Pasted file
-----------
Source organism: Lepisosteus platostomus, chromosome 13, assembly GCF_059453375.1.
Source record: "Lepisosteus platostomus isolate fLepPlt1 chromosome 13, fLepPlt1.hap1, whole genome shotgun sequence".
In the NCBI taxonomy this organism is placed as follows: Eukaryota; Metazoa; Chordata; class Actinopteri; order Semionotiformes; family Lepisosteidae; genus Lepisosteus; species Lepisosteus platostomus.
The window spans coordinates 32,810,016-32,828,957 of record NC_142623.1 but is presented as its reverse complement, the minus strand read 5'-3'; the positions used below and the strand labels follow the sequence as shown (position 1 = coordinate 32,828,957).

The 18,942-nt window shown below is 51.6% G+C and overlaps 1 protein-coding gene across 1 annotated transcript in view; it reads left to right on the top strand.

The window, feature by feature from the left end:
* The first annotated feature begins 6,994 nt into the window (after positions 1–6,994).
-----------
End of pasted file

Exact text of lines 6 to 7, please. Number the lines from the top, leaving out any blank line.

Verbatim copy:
The window, feature by feature from the left end:
* The first annotated feature begins 6,994 nt into the window (after positions 1–6,994).